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Navy 'not sized' to handle two wars at once: CNO

The Chief of Naval operations said it would be smarter to invest now in newer, more lethal vessels, instead of wasting money on older, less capable ships.

WASHINGTON — If the United States had to fight two separate wars in two different places at the same time, the Navy's top admiral made a startling admission this week.

Chief of Naval Operations Mike Gilday said, without more ships, his branch would be unprepared to handle it right now.

"I think we'd be challenged," he said. "And right now, the force is not sized to handle two simultaneous conflicts. It's sized to fight one and keep a second adversary in check. But in terms of two all-out conflicts, we are not sized for that."

The current fleet stands at 298 ships. However, Gilday told the Senate Armed Services Committee on Thursday that he supports the Biden Administrations' proposal to reduce the fleet to 280 ships by 2027.

Gilday said it's smarter to invest now in newer, more sophisticated and more lethal ships, rather than wasting money on older, less capable vessels.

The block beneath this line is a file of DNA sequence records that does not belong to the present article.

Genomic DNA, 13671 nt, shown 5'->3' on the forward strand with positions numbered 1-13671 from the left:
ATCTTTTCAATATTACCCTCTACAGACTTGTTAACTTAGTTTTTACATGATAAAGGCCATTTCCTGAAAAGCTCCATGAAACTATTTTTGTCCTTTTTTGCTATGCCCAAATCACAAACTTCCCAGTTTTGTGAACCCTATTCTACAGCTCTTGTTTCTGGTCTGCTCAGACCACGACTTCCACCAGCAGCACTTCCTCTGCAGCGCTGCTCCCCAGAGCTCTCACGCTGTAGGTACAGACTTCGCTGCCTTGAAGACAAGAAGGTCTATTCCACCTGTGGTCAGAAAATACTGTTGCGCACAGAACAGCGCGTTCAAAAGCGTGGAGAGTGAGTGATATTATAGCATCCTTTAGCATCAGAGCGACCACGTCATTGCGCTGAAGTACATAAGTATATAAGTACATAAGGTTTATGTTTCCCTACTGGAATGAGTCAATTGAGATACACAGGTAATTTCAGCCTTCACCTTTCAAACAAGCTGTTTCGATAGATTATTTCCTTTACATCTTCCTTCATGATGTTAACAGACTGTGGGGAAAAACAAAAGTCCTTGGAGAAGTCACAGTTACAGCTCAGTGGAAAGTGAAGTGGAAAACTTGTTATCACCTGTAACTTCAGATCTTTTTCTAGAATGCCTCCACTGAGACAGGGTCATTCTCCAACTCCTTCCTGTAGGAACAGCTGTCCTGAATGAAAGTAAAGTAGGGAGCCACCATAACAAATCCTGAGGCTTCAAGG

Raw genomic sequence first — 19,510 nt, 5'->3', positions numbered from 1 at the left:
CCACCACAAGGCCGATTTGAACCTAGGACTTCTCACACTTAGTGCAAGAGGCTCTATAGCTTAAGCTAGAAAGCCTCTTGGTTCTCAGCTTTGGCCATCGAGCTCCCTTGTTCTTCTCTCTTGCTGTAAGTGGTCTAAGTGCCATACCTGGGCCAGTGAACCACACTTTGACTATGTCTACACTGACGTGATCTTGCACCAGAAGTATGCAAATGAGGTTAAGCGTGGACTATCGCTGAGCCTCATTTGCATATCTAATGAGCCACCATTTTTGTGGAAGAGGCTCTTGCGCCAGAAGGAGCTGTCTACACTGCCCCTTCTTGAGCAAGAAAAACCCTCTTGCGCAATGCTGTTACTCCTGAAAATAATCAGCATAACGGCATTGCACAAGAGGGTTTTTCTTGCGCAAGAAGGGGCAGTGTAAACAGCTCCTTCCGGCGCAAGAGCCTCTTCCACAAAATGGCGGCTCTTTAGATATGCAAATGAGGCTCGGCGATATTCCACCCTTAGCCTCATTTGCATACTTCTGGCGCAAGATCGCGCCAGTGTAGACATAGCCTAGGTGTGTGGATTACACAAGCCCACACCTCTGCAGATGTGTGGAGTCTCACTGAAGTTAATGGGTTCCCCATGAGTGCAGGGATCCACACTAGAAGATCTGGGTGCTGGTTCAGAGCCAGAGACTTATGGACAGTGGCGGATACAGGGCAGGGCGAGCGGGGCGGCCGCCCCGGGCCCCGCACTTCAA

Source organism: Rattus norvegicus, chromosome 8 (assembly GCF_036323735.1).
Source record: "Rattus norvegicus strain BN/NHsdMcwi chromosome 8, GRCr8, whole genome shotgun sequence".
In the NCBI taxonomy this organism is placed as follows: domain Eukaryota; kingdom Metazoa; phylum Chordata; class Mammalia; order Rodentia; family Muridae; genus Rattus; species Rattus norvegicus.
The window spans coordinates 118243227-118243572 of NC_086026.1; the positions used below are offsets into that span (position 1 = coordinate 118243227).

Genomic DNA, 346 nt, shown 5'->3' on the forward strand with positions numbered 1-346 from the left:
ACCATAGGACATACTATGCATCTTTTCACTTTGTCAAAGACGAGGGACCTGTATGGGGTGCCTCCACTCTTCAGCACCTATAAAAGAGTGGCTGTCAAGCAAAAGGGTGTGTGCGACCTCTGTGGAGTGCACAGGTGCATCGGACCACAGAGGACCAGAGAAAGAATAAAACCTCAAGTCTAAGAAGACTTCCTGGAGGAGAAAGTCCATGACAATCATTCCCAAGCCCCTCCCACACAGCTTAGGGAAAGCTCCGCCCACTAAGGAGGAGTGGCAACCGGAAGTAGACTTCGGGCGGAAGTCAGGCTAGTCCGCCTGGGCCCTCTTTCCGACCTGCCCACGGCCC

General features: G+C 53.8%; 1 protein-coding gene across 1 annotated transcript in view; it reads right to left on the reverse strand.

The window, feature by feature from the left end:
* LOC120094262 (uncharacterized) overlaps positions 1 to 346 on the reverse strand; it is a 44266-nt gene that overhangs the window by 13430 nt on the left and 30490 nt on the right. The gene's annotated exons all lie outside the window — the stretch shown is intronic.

"We cannot field a fleet larger than one we can sustain," he said. "And in today's fiscal levels, quantity simply cannot substitute for quality."

Committee Republicans slammed the Navy's FY23 budget proposal and its new 30-year Shipbuilding Plan.

Sen. James Inhofe (R-Oklahoma) called the budget "inadequate." Sen. Josh Hawley (R- Missouri) said it is "disturbing" that only one of the Navy's three 30-year shipbuilding plan options would get the Navy to the Congressionally-mandated level of 355 ships by 2052.

"I mean, if that's not a wake-up call to the committee, I don't know what is," he said.

The Navy is already on track to decommission five Ticonderoga Class guided missile cruisers this year, due to their costly repair work. The FY23 budget proposal calls for retiring five additional cruisers.

The Navy's stated goal is to eliminate the entire 22-ship cruiser fleet by the end of Fiscal Year 2027.